Friday, July 30, 2010

Don't help

 It's my experience that when someone prefaces a statement with the phrase, "I know you . . . " they will nearly always go on to demonstrate that they don't.

I heard this in a recent conversation with a well-meaning individual who then proceeded to tell me why I shouldn't be a teacher (I should study literature? Apparently?) and why I'm not up to the story I'm writing. How I should stick to writing short stories about talking dogs because I'm such a nice person who could not possibly understand the darker parts of people's nature because I hadn't been there. She said this about my current project without having read it. She even mentioned that she wished she lived closer because she could "help me".

Bless her heart (What a polite southerner says when they're annoyed at someone or they secretly think they're non too bright. In my case it is the former), but I found myself more taken by surprise than bothered.

Not that long ago I would have been deeply rattled by this person's opinion of me; I would have gone off and stewed about it, asked Gary lots of insecure questions, and even let it keep me from writing--for at least a few days. But  I found myself surprisingly centered and completely unflustered. At some point in the last couple of years I've discovered that just because another person makes a statement like this does not mean it's true. This may sound small to you, but in my universe, this is on par with continents merging, planets changing orbits, or husbands putting their own socks in the laundry. It's huge.

I don't mean that I'm so hard headed that I won't listen to good advice, just that I'm more likely to weigh it against what I already know about myself and my life.

So instead of getting defensive or changing the subject, I teased her. "Do you know how many people I've killed in the last ten years?"

Pause. "What?"

" Ten? Eleven? Fifteen, I think. No, wait. There was that woman in the burned out house. That makes sixteen. Anyway, I've gotten a lot better at it. Handling guns and wallowing in blood takes some getting used to, but once you the hang of it, killing really isn't all that hard."

She was quiet for a second. I knew she got that I was joking, but she didn't quite understand why.

"Of course, that's nothing compared to Stephen King's statistics, but it's a good start. I'd probably have to go into therapy after killing that many people."

She caught on and started laughing.

When she'd finished, I said, "I hear he's a nice guy too.In fact, I have it from a friend who used live in the same town that he's considered a pillar of his community." The subject shifted to Stephen King after that, which was part of what I was hoping for, though I still got to listen to a lot of how I should be doing this or that with my life.

I didn't bother to touch on why I'm studying education. If all these years of my gravitating toward jobs that meant working with kids (a preschool teacher, a daycare director, a substitute teacher, a Youth Associate for 4-H, a money skills educator, and homeschooling in tandem with all of it), didn't register on her radar, then I don't think joking about it now is going to help.

Later on, I mentioned her thoughts to Gary and Sam and Jeremiah (the other two are out of town). Gary and Jeremiah laughed it off. Sam (who is very familiar with my work, though he's not been allowed to read it) stared at me stricken. "You mean she thinks you should write children's stories?"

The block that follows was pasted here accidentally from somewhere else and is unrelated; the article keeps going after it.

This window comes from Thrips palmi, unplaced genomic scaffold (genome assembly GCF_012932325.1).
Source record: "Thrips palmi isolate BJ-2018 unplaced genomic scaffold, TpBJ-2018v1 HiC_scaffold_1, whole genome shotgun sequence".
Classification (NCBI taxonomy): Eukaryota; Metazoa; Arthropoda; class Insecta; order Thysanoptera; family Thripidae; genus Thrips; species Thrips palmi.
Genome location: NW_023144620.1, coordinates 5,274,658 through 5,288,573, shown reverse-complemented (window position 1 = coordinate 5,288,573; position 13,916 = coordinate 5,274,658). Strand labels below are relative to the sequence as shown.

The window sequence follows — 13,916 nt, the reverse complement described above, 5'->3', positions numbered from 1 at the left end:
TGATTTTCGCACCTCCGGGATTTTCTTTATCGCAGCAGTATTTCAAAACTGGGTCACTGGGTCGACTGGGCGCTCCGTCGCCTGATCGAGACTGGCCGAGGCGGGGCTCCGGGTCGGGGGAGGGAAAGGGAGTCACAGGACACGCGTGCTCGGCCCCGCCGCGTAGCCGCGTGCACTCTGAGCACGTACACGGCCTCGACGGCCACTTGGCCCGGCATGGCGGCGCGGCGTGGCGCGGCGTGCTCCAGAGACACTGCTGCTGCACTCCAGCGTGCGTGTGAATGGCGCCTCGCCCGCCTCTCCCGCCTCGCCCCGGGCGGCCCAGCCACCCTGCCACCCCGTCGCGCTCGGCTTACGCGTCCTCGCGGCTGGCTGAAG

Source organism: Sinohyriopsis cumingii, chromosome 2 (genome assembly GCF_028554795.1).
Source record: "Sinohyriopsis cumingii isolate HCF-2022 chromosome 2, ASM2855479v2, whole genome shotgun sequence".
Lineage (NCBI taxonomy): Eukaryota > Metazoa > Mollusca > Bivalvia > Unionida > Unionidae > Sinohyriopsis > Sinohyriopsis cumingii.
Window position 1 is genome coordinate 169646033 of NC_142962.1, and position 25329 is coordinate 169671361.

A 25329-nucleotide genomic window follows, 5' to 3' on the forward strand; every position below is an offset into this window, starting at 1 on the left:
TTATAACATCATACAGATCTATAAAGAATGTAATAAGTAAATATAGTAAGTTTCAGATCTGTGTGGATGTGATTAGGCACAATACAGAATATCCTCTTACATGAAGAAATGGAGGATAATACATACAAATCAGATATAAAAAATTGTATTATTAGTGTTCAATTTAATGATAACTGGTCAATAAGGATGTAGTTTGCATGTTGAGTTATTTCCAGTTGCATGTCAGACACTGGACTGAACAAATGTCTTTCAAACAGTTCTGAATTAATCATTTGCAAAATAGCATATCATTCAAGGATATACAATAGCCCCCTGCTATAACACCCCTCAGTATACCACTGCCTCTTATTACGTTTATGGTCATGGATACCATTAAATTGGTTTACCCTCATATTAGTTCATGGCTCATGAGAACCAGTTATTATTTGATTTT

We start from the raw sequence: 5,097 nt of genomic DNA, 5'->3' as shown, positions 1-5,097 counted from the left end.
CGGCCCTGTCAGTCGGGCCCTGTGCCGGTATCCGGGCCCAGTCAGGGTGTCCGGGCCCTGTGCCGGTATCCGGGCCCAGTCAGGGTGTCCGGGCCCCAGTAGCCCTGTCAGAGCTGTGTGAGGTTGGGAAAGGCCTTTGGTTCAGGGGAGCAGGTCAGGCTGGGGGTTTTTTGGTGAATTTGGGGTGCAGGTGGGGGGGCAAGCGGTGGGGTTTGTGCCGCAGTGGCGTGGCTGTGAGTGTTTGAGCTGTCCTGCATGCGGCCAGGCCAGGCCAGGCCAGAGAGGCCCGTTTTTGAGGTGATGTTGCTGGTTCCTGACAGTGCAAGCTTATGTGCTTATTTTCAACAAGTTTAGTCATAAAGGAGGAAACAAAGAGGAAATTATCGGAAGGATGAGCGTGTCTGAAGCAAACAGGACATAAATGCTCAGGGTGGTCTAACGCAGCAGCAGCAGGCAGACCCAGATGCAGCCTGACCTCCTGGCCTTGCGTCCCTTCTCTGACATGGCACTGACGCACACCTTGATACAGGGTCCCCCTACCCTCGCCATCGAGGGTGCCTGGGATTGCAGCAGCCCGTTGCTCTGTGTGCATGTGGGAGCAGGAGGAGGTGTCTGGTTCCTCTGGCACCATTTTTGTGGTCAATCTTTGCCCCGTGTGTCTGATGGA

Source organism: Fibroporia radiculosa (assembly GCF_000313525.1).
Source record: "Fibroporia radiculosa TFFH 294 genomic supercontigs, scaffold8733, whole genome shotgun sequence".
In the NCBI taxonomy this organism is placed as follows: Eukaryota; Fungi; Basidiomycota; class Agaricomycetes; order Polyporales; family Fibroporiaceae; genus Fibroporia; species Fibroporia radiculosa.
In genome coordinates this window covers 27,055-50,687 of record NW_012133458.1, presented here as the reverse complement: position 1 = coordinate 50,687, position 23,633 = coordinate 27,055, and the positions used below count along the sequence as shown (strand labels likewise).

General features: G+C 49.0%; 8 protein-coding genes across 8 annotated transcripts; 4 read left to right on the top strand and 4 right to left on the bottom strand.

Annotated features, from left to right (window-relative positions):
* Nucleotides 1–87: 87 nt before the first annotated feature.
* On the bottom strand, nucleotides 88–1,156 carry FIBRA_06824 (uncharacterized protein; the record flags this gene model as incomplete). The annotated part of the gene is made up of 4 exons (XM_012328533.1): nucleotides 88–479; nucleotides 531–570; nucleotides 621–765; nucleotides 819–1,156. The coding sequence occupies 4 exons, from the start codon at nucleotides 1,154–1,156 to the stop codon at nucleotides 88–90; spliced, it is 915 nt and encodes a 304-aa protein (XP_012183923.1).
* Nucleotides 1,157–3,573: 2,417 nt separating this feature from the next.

I shrugged.

"I can just see it now." He spoke in a falsetto voice. "Today children we're going to read a story about how to kill people using chop sticks and how to get blood out of carpet afterwards." He reverted to his normal voice. "You're good at writing grown up books, Mom. Stick to that."

 He also thinks I'm a pretty good teacher. I'm not so sure if that combined with his advice indicates how wise he is or how much I've warped him, but that's the only vote of confidence I needed.

*Anyone out there who's been kind enough to read early drafts of my work can tell you, violence really isn't biggest part of my stories, but it is the part that the boys are most fascinated by, especially as they know me to be something of a pacifist.


Ro said...

Always remember - those kind of 'helpful' souls, who offer up observations that are wider of the mark than the proverbial barn, are unconsciously talking about themselves.
You've got a proven track record, it speaks louder than someone's opinion ;)

Pencil Writer said...

I know how you feel. Some people have a compulsion to do those things w/o a "proper" perspective. I have a sister like that, who's been trying to tell me how to run my life--no kidding--down to how to use the water faucet at her place of employment when I visited her last month. Like I was still 3. I still love her--and ignore her often--but I usually take her in small doses.

I think she means well, but she irritates a lot of people, esp. family.

Wish I knew the key to help.

Glad you're sharp enough and well-centered enough to know who you are and what you need/want to do with your life, including your education/vocation/writing.

Wonder how many books she's written/published?

I like this post. Bless the child who backs him Mom, too!

Happy Elf Mom (Christine) said...


You were a fair sight nicer than I would have been. Imagine that. :)

Mary O. Paddock said...

Ro--Thank you. I'll have to remember that next time I'm faced with this kind of advice.

PW! Good to see you. I find that the boys and Gary are a very good place to go for reality checks/and feed back.

Mrs C--It's the southerner in me. Being nice seems to over ride nearly every other instinct, including self preservation. :)